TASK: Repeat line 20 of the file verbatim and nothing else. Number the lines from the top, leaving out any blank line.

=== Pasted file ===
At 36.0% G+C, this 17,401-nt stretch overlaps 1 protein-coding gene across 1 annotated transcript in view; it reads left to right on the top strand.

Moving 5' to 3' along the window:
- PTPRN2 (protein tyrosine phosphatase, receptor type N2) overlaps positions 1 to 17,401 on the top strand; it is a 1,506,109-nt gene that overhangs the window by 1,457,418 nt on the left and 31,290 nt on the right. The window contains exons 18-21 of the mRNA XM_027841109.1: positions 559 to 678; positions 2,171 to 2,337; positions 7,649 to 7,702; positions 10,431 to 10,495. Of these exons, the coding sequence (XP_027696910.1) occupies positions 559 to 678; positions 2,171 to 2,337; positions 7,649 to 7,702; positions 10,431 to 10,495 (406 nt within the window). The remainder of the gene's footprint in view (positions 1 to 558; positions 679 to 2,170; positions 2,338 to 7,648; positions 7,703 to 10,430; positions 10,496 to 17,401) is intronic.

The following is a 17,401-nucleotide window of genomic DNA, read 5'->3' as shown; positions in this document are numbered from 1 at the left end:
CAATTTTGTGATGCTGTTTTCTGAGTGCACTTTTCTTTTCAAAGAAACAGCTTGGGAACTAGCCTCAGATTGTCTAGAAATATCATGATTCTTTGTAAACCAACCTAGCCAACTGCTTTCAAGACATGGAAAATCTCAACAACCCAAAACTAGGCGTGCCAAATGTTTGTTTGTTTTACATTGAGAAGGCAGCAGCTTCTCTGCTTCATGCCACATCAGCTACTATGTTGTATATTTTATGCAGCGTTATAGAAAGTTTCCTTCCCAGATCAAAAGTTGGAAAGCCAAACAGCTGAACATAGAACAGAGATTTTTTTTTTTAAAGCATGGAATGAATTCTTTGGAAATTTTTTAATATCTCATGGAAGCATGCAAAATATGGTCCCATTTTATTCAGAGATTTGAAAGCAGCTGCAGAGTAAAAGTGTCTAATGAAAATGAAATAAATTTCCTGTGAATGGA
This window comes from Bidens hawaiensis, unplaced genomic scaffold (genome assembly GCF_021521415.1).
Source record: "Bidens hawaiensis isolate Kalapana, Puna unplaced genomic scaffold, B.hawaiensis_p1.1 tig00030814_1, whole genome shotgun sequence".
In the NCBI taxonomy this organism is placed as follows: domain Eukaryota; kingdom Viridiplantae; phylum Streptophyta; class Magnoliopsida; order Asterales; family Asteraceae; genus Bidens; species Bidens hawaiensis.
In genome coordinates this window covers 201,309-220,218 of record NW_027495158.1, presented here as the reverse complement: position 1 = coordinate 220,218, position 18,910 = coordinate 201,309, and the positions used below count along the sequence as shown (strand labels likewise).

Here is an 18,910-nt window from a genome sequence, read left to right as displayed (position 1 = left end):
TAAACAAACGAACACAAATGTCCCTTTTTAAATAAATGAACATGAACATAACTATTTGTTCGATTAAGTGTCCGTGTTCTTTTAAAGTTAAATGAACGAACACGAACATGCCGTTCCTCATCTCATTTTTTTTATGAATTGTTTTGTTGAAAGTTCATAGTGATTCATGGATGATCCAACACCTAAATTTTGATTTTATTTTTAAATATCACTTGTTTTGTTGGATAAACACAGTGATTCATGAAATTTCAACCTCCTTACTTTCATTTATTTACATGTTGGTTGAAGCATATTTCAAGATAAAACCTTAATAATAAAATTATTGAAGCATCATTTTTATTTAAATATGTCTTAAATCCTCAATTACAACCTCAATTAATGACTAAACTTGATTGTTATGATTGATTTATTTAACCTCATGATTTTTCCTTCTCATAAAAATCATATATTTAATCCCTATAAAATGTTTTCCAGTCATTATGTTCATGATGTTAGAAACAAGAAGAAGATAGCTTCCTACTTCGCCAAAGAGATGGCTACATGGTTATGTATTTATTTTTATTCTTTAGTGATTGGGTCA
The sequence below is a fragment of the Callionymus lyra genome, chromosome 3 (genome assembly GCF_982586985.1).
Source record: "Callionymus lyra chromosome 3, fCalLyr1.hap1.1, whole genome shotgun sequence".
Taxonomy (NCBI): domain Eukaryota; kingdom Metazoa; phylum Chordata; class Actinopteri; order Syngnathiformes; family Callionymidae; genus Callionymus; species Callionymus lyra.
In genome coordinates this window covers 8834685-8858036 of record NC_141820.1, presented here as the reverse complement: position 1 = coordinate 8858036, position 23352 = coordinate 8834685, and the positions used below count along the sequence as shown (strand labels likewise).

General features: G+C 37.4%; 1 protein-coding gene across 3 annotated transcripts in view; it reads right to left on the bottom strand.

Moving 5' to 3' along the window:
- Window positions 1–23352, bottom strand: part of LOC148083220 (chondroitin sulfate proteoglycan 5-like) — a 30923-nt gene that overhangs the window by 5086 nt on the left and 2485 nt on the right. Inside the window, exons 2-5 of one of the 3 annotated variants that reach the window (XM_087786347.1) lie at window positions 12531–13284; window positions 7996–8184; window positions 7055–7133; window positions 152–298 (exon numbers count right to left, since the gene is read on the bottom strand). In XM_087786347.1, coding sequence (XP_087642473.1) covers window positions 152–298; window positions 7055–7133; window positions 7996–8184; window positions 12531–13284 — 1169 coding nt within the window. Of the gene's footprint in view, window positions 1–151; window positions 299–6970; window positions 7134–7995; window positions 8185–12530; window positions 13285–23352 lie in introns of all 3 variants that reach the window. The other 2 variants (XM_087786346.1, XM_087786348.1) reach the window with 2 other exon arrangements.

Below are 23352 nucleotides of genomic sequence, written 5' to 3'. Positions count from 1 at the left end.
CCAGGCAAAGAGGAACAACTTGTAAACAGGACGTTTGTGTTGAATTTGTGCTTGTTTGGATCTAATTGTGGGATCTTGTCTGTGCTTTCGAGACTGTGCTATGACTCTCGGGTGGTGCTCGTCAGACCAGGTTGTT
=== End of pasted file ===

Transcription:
CCAGGCAAAGAGGAACAACTTGTAAACAGGACGTTTGTGTTGAATTTGTGCTTGTTTGGATCTAATTGTGGGATCTTGTCTGTGCTTTCGAGACTGTGCTATGACTCTCGGGTGGTGCTCGTCAGACCAGGTTGTT